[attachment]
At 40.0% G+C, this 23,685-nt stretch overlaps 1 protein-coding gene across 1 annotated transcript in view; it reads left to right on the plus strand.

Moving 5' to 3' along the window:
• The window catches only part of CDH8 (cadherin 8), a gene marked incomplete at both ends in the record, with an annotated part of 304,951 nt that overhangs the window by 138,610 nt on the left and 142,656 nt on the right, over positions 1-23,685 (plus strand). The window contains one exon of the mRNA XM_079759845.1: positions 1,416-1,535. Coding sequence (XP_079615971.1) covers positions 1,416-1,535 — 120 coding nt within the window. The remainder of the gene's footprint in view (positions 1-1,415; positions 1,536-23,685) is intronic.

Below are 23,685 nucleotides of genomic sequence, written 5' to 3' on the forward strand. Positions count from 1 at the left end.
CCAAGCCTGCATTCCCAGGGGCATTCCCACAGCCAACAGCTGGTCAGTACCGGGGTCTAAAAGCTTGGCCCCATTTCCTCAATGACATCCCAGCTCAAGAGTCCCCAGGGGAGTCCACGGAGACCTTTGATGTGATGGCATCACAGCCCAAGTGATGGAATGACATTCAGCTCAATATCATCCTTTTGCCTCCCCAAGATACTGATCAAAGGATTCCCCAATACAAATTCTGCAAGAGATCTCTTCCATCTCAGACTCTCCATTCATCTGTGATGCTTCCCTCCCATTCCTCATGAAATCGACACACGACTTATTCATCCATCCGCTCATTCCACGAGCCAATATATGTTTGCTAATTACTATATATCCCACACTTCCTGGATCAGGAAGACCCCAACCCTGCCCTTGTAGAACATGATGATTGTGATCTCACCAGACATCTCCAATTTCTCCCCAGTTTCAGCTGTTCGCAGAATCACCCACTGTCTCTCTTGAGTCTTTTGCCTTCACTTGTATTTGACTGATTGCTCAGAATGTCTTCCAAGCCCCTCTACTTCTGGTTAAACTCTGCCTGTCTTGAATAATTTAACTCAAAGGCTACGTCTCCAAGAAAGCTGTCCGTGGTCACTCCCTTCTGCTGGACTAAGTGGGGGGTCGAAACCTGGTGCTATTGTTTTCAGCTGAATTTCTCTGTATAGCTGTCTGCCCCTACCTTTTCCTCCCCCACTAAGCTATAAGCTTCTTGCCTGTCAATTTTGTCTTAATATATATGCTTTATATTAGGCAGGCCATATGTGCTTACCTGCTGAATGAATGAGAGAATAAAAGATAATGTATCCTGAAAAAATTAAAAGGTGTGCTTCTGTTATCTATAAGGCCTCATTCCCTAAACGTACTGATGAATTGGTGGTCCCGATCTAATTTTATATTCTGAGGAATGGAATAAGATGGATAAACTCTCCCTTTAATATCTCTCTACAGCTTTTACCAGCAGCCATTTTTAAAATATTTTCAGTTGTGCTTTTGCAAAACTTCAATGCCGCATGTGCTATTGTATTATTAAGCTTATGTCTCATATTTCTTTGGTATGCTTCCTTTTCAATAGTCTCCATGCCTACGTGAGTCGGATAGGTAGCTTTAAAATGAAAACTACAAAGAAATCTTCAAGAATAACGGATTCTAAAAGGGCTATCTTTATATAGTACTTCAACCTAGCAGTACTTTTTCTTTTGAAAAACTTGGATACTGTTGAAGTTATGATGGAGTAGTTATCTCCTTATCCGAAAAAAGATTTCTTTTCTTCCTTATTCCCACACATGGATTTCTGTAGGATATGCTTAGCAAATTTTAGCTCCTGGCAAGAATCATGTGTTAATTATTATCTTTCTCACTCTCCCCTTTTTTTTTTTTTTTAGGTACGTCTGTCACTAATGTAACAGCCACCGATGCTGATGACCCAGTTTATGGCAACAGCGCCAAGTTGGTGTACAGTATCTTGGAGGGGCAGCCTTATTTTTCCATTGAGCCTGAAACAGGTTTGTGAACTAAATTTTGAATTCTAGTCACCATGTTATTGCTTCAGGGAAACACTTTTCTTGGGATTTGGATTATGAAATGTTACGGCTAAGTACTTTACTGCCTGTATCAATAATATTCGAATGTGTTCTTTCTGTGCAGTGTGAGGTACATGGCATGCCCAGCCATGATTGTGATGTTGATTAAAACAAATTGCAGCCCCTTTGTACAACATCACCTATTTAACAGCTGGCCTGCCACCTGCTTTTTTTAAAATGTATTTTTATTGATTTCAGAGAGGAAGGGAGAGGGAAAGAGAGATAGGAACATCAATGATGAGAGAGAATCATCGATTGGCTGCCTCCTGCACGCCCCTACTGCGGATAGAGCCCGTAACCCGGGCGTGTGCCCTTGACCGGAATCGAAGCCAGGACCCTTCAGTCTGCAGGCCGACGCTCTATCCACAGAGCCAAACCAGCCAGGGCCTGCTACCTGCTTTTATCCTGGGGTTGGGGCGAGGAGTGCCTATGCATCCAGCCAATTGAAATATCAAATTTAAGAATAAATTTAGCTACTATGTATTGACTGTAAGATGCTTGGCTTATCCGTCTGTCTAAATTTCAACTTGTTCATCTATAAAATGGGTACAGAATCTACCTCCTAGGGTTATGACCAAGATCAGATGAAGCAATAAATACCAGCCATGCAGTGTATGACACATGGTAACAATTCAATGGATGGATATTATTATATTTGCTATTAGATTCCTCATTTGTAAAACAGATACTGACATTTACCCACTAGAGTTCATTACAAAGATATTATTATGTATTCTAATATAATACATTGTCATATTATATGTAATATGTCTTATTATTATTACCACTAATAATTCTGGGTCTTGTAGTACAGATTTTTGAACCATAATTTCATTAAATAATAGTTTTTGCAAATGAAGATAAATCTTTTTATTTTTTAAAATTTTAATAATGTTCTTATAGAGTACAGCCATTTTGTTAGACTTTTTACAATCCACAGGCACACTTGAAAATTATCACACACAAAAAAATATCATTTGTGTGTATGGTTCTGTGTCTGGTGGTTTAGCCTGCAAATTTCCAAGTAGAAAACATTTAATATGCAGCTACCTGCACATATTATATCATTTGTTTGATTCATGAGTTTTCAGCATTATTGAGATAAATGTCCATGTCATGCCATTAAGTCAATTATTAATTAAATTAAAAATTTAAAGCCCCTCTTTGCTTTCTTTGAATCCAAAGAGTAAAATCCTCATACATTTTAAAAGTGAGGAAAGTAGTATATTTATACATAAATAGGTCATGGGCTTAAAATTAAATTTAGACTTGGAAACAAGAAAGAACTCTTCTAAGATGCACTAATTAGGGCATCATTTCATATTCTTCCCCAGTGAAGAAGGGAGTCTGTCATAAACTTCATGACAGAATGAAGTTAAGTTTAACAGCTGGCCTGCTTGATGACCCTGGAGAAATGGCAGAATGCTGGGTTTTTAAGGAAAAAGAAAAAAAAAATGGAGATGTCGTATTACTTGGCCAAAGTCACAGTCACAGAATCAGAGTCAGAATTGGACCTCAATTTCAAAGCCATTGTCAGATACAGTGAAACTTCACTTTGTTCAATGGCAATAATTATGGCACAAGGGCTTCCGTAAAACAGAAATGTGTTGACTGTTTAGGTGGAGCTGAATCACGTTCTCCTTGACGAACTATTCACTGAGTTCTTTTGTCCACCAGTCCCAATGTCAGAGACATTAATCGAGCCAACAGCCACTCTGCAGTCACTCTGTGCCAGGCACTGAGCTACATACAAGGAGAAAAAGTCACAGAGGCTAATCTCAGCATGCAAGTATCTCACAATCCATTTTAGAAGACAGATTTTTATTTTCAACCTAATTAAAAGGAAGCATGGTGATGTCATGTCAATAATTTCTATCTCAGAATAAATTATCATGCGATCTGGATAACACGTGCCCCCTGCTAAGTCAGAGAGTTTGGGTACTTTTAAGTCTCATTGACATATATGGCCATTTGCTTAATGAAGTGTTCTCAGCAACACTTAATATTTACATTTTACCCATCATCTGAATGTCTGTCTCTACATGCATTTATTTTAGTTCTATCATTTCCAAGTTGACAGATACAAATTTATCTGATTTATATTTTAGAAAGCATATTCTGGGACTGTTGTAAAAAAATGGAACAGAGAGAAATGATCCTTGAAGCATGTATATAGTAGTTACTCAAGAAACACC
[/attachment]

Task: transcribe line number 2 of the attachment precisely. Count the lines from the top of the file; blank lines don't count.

Moving 5' to 3' along the window: